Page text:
The virus has a cylindrical shape; one end is rounded while the other is planar or concave. The virus’s lipoprotein envelope contains about 400 spikes on its surface, which are composed of glycoprotein (G). The spikes do not cover the planar end.Within the envelope lies the membrane or matrix (M) protein layer, which may be invaginated at the planar end. The virion’s core consists of helically arranged ribonucleoprotein, which consists of protein and RNA. The Negri Body, a specialized structure within the cytoplasm which is typical for a rabies infection, is the site of viral transcription and replication.

Ecology (Hosts, Transmission, and Life Cycle)

Rabies is a zoonotic disease and is transmitted by mammals, usually as a result of an infected animal bite. A neuroinvasive disease, it causes severe encephalitis in warm-blooded animals. Multiple variants of the virus have been identified worldwide, each of which are linked to a single wild animal host, termed a “reservoir of infection” for a specific geographic region. For instance, in British Columbia, Canada, insectivorous bats (adapted to feeding on insects) are the only reservoir of rabies. However, other potential hosts exist, including terrestrial mammals, such as domestic dogs and cats, raccoons, skunks, foxes, wolves, and coyotes, though the virus is not maintained in these populations.[4] Contrary to popular belief, rodents, such as mice and squirrels, are seldom infected. Unlike many rabid mammals, bats may get sick and die before showing symptoms common to other mammals. In Africa and Asia, dogs are the main carriers of the disease and are responsible for a majority of human rabies deaths worldwide. However, in developed countries, rabies is most prevalent in wild animals. In 2003, rabies caused by exposure to wildlife accounted for more deaths than that resulting from exposure to rabies-infected dogs in South America.[5] In the U.S., the CDC reports that the majority of rabies cases occur in bats, raccoons, skunks, and foxes. In fact, currently over 90% of annual cases reported to the CDC occur in wildlife, whereas, before 1960, the majority of cases were in domestic animals. Today, domestic animals account for less than 10% of reported rabies cases. Of these animals, dogs, cats, and cattle are reported most often to be rabid.[6]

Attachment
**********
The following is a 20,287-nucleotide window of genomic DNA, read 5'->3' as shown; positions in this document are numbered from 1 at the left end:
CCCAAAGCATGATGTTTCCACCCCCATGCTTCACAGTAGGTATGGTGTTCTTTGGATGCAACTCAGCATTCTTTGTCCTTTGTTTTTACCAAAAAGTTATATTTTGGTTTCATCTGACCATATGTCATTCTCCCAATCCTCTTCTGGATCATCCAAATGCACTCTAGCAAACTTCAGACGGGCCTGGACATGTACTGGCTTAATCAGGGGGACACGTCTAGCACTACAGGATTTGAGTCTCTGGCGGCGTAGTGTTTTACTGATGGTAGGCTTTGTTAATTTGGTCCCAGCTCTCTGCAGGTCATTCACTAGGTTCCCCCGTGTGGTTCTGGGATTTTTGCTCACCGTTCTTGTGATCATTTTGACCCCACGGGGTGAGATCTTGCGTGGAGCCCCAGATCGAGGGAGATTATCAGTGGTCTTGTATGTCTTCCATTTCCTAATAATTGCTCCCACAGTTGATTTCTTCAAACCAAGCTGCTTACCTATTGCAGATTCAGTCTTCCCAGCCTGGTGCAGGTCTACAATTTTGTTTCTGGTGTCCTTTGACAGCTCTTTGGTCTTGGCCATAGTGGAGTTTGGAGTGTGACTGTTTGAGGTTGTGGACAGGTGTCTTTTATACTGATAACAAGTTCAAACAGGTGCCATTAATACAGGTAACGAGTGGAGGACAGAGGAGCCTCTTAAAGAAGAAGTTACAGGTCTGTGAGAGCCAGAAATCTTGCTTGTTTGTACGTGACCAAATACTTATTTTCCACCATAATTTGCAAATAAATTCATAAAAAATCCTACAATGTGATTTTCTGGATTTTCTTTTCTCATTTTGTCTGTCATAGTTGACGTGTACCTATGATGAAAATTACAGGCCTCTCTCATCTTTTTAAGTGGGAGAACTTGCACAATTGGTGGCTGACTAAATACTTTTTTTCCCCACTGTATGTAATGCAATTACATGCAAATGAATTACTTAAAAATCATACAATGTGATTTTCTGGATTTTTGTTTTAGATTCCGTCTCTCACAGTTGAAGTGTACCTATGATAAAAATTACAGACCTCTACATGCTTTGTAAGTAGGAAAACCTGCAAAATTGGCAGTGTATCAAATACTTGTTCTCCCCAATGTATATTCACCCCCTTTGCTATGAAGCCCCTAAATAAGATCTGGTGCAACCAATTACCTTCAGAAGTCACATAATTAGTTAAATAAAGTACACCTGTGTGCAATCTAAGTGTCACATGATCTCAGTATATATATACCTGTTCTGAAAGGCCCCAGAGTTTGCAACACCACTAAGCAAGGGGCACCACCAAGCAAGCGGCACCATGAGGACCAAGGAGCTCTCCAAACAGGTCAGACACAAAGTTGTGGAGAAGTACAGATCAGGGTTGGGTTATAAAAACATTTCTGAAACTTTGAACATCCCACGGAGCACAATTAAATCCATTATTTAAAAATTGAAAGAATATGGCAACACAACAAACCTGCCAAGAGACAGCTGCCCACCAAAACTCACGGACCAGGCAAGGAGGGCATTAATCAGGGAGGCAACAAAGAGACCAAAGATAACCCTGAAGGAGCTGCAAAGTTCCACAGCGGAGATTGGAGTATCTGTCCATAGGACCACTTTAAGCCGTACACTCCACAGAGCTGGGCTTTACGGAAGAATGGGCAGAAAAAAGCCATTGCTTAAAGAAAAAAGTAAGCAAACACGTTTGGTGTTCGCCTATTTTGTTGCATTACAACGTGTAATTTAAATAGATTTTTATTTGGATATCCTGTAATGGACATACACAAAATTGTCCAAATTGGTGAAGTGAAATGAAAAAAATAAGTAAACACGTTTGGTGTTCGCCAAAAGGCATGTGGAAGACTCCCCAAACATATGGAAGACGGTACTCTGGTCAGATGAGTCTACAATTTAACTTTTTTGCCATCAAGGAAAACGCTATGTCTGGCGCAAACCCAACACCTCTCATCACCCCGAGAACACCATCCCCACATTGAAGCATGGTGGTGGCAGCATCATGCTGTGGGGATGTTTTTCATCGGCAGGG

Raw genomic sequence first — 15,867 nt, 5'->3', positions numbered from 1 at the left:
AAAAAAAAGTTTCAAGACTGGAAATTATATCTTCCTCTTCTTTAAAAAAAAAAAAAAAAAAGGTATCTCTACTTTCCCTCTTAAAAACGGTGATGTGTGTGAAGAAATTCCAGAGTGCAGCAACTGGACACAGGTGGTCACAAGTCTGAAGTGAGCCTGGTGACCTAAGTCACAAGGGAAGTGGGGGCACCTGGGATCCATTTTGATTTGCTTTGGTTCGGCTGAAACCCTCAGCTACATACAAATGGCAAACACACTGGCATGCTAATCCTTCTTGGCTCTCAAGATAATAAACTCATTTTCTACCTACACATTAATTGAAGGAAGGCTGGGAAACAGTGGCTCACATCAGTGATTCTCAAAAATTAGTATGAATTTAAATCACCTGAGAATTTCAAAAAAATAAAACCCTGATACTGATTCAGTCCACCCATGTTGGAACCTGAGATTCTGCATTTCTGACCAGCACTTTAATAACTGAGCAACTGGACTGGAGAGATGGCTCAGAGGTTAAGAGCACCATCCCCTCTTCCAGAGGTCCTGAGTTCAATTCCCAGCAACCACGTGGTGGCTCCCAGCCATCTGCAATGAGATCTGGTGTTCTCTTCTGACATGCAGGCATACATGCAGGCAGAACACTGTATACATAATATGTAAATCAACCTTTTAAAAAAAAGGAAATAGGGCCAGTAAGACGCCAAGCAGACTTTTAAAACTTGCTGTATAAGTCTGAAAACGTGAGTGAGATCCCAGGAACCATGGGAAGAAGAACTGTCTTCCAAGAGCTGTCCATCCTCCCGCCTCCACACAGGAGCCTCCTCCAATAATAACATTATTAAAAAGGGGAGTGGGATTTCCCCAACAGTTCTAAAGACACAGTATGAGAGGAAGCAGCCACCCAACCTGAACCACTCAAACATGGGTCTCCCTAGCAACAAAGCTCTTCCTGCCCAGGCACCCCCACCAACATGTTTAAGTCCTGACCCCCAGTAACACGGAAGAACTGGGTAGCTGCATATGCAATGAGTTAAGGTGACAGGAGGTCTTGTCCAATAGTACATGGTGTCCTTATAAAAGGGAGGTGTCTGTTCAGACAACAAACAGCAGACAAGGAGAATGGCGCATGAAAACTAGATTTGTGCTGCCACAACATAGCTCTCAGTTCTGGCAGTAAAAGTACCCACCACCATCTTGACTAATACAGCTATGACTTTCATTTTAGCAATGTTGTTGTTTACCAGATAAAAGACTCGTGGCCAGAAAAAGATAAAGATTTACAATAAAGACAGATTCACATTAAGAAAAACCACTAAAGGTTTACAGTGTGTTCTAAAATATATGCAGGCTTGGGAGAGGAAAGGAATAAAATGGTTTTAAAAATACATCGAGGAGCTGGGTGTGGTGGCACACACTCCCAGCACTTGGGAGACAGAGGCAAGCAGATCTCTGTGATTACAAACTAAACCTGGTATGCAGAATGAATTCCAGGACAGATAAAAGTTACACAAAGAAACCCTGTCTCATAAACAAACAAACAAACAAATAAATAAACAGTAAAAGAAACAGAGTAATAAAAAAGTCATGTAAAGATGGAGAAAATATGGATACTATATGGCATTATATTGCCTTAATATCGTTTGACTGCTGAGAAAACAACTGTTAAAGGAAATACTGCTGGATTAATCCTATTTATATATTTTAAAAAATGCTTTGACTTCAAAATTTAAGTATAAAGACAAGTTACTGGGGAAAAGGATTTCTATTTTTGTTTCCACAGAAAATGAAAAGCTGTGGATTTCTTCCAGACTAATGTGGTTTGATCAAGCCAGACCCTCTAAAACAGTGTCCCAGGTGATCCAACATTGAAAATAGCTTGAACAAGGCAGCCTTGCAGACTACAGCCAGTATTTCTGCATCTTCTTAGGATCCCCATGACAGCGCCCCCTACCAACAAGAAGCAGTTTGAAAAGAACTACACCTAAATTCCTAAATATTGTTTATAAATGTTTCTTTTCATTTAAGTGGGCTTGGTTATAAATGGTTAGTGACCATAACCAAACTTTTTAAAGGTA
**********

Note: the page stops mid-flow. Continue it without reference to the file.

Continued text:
There are three known stages of rabies in animals. The first stage, the prodromal stage, lasts one to three days and marks the beginning of behavioral changes, such as loss of fear or unusual friendliness. The second, excitative stage lasts three to four days and is characterized as “furious rabies,” with symptoms including exceptional aggression and unprovoked attacks. The third, paralytic stage is caused by motor neuron damage. Here, prevalent symptoms include difficulty with coordination, paralysis, seizures, signs of choking or difficulty swallowing food or water, and frothing at the mouth. Other abnormal behaviors include depression, odd vocalizations, appearance of nocturnal animals during the day, and, in carnivores, evidence of having attacked porcupines. Death usually results from respiratory arrest.[7]